What motivates your personal devotion (quiet time)?

My ministry trainee has been asked by the DDO (Diocesan Director of Ordinands) to spend some time using the Anglican daily office in preparation for selection conference. He has also been asked to interview me about my devotional life. In the interview, last week, we discussed what motivates us to spend time each day in solitary devotion. Readers of this blog will know that I am a recovered (recovering) neonomian, someone who mixed grace and works as the basis for my acceptance before God. Being a neonomian meant my motives for my quiet time were also mixed.

You will know that you are a neonomian if you feel you must have a quiet time if you are motivated to have a quiet time in any one of these ways:


  1. if you don’t you are not doing what a Christian should do;
  2. if you don’t you are not showing God that you love him;
  3. you must keep up with everyone else who has a daily time with God;
  4. you need to spend time with God out of as sense of duty to him.
  5. If you don’t have a quiet time you feel guilty and despair at your lack of godliness.

The way I now view my personal devotion is now completely different. I want to have a quiet time because that is the time God feeds me. He is my shepherd and I am his sheep. His word is my sustenance and daily bread. If I don’t eat, I starve. I am poor and needy (Psalm 40:17) and he is my help and deliverer. I sit at his feet as he teaches me (Luke 10:41-42).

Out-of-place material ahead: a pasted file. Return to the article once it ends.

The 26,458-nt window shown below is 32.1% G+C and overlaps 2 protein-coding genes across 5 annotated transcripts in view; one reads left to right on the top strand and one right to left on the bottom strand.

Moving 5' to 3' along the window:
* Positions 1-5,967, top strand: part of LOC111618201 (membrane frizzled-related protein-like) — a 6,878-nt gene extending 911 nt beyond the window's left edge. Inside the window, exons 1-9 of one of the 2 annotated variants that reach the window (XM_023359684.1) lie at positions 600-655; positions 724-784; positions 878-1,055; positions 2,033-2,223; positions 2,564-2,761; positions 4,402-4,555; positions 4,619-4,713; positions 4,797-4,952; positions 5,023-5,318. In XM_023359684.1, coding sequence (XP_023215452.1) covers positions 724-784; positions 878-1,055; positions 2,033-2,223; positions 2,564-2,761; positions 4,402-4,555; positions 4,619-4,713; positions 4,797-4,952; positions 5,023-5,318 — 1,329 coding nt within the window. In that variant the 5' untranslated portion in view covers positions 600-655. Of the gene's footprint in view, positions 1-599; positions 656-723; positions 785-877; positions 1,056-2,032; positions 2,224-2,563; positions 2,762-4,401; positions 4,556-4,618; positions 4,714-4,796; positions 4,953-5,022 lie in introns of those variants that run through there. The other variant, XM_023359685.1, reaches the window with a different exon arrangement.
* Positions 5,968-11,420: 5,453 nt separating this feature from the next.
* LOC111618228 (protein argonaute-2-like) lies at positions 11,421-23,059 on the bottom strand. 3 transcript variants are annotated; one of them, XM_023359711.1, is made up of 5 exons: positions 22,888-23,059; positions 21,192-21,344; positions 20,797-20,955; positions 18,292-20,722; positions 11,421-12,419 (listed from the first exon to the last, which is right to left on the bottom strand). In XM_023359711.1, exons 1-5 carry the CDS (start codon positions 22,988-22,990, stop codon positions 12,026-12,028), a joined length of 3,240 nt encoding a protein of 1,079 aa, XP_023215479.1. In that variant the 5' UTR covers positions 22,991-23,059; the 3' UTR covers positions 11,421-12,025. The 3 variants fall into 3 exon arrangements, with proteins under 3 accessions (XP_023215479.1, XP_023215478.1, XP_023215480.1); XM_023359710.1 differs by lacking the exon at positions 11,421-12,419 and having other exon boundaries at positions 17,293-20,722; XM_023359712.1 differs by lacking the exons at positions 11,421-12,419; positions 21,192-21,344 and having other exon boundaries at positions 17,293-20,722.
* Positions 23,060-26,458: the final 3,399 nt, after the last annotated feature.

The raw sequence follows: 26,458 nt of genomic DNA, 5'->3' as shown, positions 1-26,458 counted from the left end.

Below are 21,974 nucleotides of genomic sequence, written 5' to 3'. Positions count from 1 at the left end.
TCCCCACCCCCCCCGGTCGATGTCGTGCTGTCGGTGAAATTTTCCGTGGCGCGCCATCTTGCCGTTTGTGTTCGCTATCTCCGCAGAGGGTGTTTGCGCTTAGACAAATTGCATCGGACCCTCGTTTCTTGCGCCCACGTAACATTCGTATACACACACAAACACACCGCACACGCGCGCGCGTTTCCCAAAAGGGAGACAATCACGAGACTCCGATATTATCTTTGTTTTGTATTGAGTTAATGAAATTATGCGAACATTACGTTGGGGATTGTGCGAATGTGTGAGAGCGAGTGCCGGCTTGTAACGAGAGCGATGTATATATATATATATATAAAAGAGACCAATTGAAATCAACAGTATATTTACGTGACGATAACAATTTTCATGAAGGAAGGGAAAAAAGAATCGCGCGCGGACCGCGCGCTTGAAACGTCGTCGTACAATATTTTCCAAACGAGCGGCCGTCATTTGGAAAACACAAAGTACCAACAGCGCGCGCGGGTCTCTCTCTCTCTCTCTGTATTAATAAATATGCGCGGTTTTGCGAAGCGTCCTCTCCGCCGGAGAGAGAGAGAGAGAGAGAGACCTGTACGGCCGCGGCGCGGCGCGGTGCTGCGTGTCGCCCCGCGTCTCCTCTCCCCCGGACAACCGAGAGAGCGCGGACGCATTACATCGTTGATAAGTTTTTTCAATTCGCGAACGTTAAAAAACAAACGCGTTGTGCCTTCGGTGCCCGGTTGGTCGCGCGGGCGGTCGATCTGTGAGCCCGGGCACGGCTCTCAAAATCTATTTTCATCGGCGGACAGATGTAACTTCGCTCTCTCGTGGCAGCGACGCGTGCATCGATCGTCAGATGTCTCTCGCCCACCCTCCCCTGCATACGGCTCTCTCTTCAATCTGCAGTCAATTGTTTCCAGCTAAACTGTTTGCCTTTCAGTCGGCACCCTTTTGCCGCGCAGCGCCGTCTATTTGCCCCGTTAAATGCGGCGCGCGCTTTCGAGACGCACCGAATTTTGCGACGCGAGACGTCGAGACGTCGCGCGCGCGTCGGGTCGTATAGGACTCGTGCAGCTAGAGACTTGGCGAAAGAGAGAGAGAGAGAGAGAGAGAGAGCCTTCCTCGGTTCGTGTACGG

This view of my quiet time has changed what I do. In the past, I would study a passage then pray through a list of people in my life. I had done my duty in both reading and intercession.

Now I try to find ways to be fed. I read a theologically meaty devotional book. There are lots of extracts from my devotional reading on this blog (Thomas Watson’s exposition of the beatitudes, Charles Spurgeon on the Song of Songs and so on). I read the bible in a 5-year cycle using Murray McChene’s bible reading plan. The first year all the way through then the next four years one section at a time. I write a prayer fro the passage(s) I’ve read. I then meditate which is when God feeds me most. Meditation on God’s word leads me to deep joy, dependence, confession and repentance.  I then end in intercession.

As for my ministry trainee, I hope that he is able to approach the daily office seeing that it has the potential for God to feed him rather than simply being a necessary task to tick a box for Church of England selectors.  I also hope he finds lots of others ways to be fed.

About neilrobbie

I am a 6'6" formerly ginger Scot, in a cross cultural marriage to my lovely Londoner wife. We've lived in SE Asia and since 2005, I have served as an Anglican minister in Wolverhampton and West Bromwich.
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2 Responses to What motivates your personal devotion (quiet time)?

  1. andrew G says:

    Usually out of a sense of panic! Without God I can’t get through the day too easily, and if feels like treakle. I need God basically there and helping me to make sense of it all, and I somehow feel like i have had a meeting with the board director afterwards. A while ago I was asked what got me out of bed in the morning. Some of the responders to the question said that they were looking forward to serving God and other such things. I said that it was my quiet time, otherwise I would hate the day. Not sure what that says about me…but in my weakness and all that! great post. Thanks

  2. Wilma says:

    Leaving the house, having a very meaningful and inspiring devotion with God brings clearness in direction. It makes you sensitive to the needs of people. It attracts people to you. It helps you do things easily. It produces fruits. It brings joy in everything and prepares you in facing anything that you encounter. It’s really a blessing to put God first daily. Thank you, Lord Jesus.

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